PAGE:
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From: Ivan Vecerina (ivec_at_[hidden])
Date: 2006-04-20 08:00:33

"Jeff Flinn" <TriumphSprint2000_at_[hidden]> wrote in message
: Ivan Vecerina wrote:
: > "Sebastian Redl" <sebastian.redl_at_[hidden]> wrote in message
: >
: >> Marcin Kalicinski wrote:
: >>
: >>> Agreed. I thought about it before, and came to a conclusion that
: >>> the best way to implement it is to use preprocessor constant to
: >>> allow user specify default separator, e.g.
: >>>
: >>>
: >> I disagree. I think this should be a runtime per-tree setting, not
: >> something set at compile time. I also think it would be quite
: >> trivial to do.
: >
: > Why do you care to have this as a per-tree setting ???
: >
: > So now, say that someone writes a library function to read a ptree
: > into a struct EmployeeInfo. Unless this function explicitly
: > specifies the separator at every call, it will fail if you pass
: > it a tree that is configured to use a different separator ?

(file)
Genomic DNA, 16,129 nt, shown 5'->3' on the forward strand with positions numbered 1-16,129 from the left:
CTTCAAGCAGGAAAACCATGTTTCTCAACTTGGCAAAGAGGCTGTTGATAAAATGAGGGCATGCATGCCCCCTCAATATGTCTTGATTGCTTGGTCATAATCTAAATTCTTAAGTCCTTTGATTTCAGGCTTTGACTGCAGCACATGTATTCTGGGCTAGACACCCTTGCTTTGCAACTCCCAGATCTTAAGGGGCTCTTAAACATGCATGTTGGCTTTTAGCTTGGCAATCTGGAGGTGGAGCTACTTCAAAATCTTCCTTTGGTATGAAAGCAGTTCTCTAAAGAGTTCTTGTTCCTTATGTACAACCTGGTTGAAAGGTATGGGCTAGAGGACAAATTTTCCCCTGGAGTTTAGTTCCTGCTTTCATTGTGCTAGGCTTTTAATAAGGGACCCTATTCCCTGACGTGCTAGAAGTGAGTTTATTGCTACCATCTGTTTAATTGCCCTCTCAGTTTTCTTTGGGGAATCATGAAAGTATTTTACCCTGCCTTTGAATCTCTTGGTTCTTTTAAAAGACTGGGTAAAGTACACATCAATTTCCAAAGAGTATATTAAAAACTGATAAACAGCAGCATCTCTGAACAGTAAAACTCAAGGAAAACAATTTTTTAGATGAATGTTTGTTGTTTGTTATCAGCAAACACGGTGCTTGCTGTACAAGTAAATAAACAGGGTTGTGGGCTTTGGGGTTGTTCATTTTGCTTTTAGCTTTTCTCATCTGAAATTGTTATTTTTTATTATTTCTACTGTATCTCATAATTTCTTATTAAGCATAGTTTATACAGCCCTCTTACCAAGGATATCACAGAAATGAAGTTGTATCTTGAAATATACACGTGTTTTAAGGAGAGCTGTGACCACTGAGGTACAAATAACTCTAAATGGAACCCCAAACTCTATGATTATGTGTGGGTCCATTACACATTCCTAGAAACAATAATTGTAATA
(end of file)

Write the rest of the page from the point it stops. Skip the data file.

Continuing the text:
: >
: > I'd much rather have a universal default ( . or / ), guaranteed,
: > that I can use in all my "item paths".
: > And maybe, if there is a reason to think that it will be useful,
: > the ability to specify a custom separator for a call. But
: > what is the point?
: What if the keys contain '.' or '/'?

Then the function that uses such a key can explicitly specify
a different separator, or use a different accessor function.
One could also choose to provide an escaping mechanism within
the path. But in the first place, ptree will never be able to
open just any XML/whatever file - users of it can also adapt.
Do you need to have built-in support for every corner case ?

But the key point is: the function that uses a path string also
knows which separator it intended to use in its notation. Storing
the separator as a property of the tree goes against encapsulation.

I would just pick a default separator. I don't care which choice
is made, but '/' makes sense.

Also implement path-access as non-member functions, so users
are free to choose an path-specification approach if desired.
And how about supporting array indexing in the path syntax ?


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